Under the Mutual Assistance in Criminal Matters Act 2000 (2020 Rev Ed), the Attorney-General may request foreign government assistance to arrange for relevant overseas evidence to be collected and sent to Singapore.

“It is, therefore, difficult to appreciate the decision not to prosecute based on the CPIB’s limited explanation,” wrote Mr Singh.

He further added that KOM itself has openly admitted its involvement in the bribery and paid a massive US$422 million fine, noting that this is one of the largest bribery scandals in Singapore’s history, where the corrupt acts involved the wholly owned subsidiary of a Singapore public listed company; senior management of KOM were implicated; the pattern of criminal conduct extended over a decade; and huge sums in bribes were involved.

Questions That Must Be Asked

Mr Singh also raised several questions which he said would help to determine whether CPIB’s decision is justified:

(a) With such extensive evidence already available, what exactly is the missing evidence against the six individuals, if any, without which an effective prosecution cannot be mounted?

(b) Have none of the six individuals made any admission(s) or given helpful evidence to the CPIB in respect of that missing evidence?

(c) Is that evidence not available as part of the “voluminous evidence and information” that KOM uncovered as part of its “thorough internal investigation” or through the CPIB’s own investigations, including using digital forensics tools?

(d) Who are the so-called “key witnesses” who are located overseas? Even if they are not named, what was their role in the bribery, and is their evidence so crucial that a conviction cannot be secured without their testimony?

(e) To the extent that “many of the documents are located in different jurisdictions”, are they not part of the “foreign documents” that KOM obtained and forwarded to the DoJ? At any rate, how important are these foreign documents to secure a conviction, and why?

(f) If the foreign evidence is indeed crucial, has assistance been sought from foreign authorities? If so, has such assistance been refused?

(g) Is the evidence, in this case, such that not even a single individual was sufficiently blameworthy to warrant a prosecution?

“Incorruptibility is a foundational value for Singapore”

Noting that failure to prosecute cases like the present without strong justification, when the facts appear glaring, is highly damaging, Mr Singh voices his concern about how this leads to unhelpful speculation that there is some other factor at play.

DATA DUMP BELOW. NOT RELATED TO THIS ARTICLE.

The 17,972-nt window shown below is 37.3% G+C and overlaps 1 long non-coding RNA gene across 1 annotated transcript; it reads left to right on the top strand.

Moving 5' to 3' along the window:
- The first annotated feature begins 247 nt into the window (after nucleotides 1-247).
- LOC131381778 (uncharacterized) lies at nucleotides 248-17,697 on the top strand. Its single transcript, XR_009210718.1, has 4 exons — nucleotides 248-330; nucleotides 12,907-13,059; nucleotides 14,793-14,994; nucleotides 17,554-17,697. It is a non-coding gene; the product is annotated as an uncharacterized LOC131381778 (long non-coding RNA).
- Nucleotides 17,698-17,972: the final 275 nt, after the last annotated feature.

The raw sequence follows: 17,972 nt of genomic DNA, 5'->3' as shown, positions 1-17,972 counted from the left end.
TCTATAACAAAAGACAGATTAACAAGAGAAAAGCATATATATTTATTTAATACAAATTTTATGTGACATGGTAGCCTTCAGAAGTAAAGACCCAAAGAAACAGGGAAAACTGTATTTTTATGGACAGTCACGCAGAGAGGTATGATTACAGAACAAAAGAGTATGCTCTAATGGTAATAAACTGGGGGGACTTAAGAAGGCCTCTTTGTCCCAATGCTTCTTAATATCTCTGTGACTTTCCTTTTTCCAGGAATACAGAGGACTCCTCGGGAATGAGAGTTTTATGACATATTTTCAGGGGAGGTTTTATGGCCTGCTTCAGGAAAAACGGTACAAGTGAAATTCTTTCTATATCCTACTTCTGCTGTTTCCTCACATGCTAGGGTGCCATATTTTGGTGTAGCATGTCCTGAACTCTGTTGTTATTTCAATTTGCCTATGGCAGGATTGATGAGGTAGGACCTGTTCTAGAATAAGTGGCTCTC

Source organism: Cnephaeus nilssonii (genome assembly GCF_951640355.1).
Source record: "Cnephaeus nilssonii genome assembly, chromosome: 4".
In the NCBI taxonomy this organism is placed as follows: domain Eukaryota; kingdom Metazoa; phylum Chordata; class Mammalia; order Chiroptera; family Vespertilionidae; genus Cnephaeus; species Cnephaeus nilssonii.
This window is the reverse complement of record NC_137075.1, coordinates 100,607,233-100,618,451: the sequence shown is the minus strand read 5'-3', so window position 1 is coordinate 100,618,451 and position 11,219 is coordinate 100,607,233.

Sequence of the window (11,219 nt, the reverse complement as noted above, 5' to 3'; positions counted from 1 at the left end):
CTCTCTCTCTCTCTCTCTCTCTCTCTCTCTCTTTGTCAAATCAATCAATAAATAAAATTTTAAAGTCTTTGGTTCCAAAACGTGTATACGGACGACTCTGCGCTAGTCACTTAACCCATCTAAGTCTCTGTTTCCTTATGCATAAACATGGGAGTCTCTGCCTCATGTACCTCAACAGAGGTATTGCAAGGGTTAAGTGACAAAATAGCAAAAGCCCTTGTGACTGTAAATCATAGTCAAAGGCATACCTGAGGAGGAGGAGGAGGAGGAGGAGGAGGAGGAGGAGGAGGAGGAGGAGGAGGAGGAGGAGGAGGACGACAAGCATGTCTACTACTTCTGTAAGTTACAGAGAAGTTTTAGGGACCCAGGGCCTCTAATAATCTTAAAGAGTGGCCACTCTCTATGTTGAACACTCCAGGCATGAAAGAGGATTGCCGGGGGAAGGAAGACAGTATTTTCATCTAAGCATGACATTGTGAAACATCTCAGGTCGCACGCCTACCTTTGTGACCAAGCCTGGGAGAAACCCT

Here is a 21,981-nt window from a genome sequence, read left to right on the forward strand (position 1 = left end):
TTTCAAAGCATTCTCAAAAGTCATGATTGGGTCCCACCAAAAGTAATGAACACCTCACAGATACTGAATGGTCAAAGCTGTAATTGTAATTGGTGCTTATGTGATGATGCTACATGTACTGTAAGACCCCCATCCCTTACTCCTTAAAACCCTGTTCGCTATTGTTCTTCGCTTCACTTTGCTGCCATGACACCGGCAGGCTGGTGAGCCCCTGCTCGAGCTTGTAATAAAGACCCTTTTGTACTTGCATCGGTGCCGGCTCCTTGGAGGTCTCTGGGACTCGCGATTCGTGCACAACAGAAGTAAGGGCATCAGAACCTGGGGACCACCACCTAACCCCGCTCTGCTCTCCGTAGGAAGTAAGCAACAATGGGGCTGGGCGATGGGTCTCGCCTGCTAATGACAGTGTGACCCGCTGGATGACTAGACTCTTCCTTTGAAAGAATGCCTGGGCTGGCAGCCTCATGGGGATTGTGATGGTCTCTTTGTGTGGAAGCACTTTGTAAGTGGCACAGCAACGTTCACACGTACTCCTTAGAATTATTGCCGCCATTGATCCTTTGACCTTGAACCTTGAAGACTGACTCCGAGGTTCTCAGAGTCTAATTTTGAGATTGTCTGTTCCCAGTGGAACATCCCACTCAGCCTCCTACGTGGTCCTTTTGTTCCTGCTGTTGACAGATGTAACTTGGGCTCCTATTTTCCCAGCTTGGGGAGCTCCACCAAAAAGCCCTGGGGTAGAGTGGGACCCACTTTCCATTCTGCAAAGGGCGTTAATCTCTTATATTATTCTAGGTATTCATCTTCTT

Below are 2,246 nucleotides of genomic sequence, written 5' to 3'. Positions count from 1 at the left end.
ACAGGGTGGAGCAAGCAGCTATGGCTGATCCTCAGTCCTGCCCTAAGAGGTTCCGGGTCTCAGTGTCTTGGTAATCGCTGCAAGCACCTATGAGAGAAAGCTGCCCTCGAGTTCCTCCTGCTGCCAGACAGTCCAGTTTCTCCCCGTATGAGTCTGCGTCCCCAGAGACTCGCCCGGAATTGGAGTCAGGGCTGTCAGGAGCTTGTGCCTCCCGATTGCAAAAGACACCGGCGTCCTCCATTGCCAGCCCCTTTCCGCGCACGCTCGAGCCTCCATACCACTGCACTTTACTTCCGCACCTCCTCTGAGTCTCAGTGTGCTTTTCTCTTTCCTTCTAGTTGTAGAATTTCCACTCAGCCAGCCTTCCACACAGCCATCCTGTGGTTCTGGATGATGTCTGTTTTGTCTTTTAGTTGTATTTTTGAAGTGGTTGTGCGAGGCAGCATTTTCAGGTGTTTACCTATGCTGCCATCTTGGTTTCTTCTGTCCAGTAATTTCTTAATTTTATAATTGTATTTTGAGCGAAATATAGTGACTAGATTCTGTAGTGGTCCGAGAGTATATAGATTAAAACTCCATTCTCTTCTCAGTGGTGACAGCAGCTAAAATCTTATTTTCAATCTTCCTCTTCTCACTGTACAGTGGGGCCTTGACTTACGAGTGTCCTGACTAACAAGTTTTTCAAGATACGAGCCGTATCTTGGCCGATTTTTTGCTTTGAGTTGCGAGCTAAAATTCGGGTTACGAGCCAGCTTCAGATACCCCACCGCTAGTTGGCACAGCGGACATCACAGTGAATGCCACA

“While the Attorney-General is not ordinarily required to explain his prosecutorial decisions, given the stakes involved here, it will be highly desirable that he does so in this case, ” wrote Mr Singh.

“The CPIB statement shows the authorities have already considered that their nonprosecution decision warrants an explanation, albeit the statement given so far raises more questions than it answers.”

“It is in the national interest that a full justification, with sufficient detail on the questions posed, is given for the decision not to prosecute in this case. Broad, general responses of the type in the CPIB press release are wholly inadequate.”

“If our national policy of zero tolerance for corruption is to have any meaning, it must involve the robust enforcement of our anti-corruption laws, whether the corruption takes place in Singapore or overseas.”

“That enforcement must extend not just to those who actively participate in giving a bribe, but also to all senior executives and board members (including those at the ultimate parent of group companies) who are aware of and who either condone the illicit payments or turn a blind eye towards them.”

“When it comes to our national commitment to incorruptibility and the rule of law, we will be judged not just by what we say, but equally by what we do.”

PM Lee’s spouse, Ho Ching was CEO of Temasek Holdings

Back in 2012, Singapore Prime Minister Lee Hsien Loong swore to punish corrupt officials, no matter how senior they were.

“Anyone who breaks the rules will be caught and punished. No cover-up will be allowed, no matter how senior the officer or how embarrassing it may be,” PM Lee told CPIB officers during the agency’s 60th Anniversary on 18 September 2012.

The CPIB directly reports to PM Lee.

Given that PM Lee’s spouse, Ho Ching, was formerly CEO of Temasek, which is a significant shareholder of Keppel Corporation, the parent company of KOM, when the offences were committed. This makes CPIB’s decision not to prosecute the six Keppel executives kind of awkward.

To make things even worse on the matter of public perception, the Attorney-General who decides on whether to proceed on charges for offences committed is Mr Lucien Wong, PM Lee’s former lawyer who had assisted him in the Oxley Road dispute with his siblings.

No statement has been made by PM Lee or the ministers regarding the public dissatisfaction over CPIB’s questionable decision at the time of this post’s publication.

Members of Parliament from the Workers’ Party have filed several questions in regard to the non-prosecution of the six former executives, which will hopefully be answered in the upcoming Parliamentary sitting for February.